Art is made by anarchists and sorted by bureaucrats. Thus, over the years, there have been a few bureaucrats who, feeling the need to categorize and label, have posited that McSweeney’s has some house style. But this is not the case. Even the earliest issues, which even I assumed did lean toward the experimental, always balanced these formal forays with more traditional storytelling. Issue Three, for example, included a story by David Foster Wallace that we ran on the spine, but it also featured a 25,000-word essay about a writer’s correspondence with Ted Kascynski. This balance has held true ever since. We’ve sought to publish the best work we can, no matter its genre or approach or author. We’ve published everything from oral histories from Zimbabwe to experimental prose-poems from Norway. The only thing common to all in this collection, to the work in every one of our 45 issues so far, is that the work was good and told us something new.

Some years ago, I was in Galway, Ireland, and happened to meet a man named Timothy McSweeney. I got to know him and his wife, Maura, who also had the last name McSweeney. We talked about a writer she liked, and she said, “He writes like he’s seeing the world for the first time.” That’s what we look for—writers who make us feel like they’re seeing their world, whatever world that is, with fresh eyes, and who allow us to experience it through their words.

Our new collection is called Best of, and to some extent that’s true—this volume includes some of the best writing we’ve put out—but there are many dozens of great stories missing from these pages. This anthology clocks in at over 600 pages, and getting it down to even that bloated number was tough. Though we could have filled 1,000 pages with great and more or less traditional short stories, we sought here to represent both those stories and also the range of special projects and commissions that we’ve published over the years. So you’ll see samples from our genre-fiction issue, edited by Michael Chabon, from our comics issue, edited by Chris Ware, from our dead-forms issue, edited by two interns, Darren Franich and Graham Weatherly, and our South Sudanese fiction issue, put together by Nyuol Tong. Undergirding it all is plain great writing.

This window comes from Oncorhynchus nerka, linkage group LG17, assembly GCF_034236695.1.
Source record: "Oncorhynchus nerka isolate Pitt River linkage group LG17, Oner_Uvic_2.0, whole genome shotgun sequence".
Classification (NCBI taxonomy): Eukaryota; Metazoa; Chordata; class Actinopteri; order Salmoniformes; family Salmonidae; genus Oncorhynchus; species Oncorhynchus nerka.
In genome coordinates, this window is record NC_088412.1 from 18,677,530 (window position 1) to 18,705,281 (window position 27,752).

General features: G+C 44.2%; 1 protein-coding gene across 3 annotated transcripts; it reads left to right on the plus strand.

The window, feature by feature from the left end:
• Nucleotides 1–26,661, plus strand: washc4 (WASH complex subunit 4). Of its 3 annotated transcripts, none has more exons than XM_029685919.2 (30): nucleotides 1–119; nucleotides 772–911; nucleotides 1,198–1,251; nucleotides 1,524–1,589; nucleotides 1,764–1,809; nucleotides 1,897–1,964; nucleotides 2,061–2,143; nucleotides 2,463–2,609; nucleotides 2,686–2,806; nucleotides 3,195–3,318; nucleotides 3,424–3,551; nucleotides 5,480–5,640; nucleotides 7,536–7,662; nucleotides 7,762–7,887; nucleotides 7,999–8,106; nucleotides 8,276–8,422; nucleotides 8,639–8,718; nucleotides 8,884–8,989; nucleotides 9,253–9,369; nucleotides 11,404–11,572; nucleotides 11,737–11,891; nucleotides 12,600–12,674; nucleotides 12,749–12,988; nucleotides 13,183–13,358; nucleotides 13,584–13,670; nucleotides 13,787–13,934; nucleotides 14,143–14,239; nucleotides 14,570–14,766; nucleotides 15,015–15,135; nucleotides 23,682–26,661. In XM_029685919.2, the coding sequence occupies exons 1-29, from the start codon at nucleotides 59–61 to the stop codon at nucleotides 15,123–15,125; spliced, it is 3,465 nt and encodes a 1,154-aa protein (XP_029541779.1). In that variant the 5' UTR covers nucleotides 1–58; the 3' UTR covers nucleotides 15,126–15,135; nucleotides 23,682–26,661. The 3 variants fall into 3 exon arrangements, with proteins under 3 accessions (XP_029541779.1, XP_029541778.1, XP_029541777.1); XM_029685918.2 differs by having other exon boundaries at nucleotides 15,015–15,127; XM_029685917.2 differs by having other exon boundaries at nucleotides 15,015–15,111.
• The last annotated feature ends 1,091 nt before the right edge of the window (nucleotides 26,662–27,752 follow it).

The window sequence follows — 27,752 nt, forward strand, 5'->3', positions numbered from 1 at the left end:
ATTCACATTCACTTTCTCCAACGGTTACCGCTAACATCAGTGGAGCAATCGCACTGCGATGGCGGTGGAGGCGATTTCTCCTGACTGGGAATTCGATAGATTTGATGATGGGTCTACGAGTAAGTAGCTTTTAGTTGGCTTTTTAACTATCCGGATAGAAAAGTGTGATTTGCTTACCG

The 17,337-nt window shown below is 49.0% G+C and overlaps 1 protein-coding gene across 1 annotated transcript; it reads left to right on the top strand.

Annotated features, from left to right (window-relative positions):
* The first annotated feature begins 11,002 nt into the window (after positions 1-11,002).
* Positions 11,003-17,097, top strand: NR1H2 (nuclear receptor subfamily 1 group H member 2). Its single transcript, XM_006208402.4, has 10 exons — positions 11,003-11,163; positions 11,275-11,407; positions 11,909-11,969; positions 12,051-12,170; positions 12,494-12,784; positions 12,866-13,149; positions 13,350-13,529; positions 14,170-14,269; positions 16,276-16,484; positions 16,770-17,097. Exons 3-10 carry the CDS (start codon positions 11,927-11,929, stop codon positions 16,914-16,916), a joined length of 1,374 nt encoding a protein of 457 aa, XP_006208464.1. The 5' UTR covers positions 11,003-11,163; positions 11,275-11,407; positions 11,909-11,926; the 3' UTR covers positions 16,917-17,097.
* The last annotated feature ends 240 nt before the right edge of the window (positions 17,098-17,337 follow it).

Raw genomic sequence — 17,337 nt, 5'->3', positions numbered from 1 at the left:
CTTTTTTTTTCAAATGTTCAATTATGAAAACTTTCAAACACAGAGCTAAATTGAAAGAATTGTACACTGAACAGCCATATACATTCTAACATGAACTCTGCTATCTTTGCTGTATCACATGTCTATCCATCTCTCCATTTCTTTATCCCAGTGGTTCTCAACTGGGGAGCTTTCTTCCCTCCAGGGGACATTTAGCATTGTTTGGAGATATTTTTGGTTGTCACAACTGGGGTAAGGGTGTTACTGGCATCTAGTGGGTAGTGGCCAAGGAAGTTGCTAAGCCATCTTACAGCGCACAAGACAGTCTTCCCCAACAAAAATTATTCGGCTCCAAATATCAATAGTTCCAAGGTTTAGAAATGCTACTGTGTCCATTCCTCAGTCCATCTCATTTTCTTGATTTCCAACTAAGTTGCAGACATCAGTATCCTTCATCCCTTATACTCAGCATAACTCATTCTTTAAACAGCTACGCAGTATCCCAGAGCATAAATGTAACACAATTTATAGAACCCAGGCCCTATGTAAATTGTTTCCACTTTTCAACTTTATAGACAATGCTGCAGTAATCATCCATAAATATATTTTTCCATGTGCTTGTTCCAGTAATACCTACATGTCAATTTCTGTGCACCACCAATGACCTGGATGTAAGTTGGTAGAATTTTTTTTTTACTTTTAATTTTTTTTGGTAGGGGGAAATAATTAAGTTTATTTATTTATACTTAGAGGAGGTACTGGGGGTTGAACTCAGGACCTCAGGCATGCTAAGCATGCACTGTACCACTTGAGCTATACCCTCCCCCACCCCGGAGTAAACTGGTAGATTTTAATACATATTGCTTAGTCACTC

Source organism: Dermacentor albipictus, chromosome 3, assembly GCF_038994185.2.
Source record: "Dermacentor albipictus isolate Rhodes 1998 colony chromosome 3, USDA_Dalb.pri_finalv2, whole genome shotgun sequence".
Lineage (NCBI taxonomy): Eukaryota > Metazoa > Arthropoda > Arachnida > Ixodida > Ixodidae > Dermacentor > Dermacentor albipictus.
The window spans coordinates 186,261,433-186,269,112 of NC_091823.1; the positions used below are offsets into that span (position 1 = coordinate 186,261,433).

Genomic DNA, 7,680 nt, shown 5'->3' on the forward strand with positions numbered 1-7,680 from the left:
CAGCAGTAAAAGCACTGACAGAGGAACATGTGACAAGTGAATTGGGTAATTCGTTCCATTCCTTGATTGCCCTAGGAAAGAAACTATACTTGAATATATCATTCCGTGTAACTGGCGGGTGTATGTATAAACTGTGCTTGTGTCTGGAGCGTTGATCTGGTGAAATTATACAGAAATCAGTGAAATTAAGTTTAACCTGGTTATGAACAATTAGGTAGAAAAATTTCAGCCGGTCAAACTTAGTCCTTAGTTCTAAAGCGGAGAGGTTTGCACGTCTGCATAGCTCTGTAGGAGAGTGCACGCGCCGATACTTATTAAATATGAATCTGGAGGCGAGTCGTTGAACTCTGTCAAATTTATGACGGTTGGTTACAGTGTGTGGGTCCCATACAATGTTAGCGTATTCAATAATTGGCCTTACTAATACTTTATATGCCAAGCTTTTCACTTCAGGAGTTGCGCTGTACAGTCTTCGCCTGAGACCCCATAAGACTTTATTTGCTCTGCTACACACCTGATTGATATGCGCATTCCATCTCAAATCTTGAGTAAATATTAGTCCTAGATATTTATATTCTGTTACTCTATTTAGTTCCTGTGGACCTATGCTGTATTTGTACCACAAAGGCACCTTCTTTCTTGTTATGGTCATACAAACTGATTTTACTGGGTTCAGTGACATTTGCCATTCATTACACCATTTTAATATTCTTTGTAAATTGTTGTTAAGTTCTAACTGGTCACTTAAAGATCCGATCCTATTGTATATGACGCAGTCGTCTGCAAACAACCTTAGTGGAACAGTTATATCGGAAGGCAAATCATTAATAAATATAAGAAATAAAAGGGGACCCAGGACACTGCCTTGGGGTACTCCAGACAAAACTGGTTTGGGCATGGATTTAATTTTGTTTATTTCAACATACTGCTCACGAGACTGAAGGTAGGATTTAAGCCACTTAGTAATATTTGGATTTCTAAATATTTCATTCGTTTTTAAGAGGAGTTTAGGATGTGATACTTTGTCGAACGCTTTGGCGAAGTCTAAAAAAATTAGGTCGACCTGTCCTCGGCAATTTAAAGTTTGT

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When I think about fifteen years of McSweeney’s, the overwhelming emotion I feel is gratitude. For the staff who has kept the machinery working, for the readers who have supported us, for the bookstores who have stocked us, for the writers who have given us their stories. It’s a strange and improbable thing when a literary quarterly lives this long, and we don’t take it for granted. Thank you kindly.

Excerpted from "The Best of McSweeney's." Published by McSweeney's Books. Copyright 2013. All rights reserved.


Dave Eggers

Dave Eggers is the author of "You Shall Know Our Velocity" and "A Heartbreaking Work of Staggering Genius."

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Andrew Sean Greer Books David Foster Wallace Mcsweeney's Michael Chabon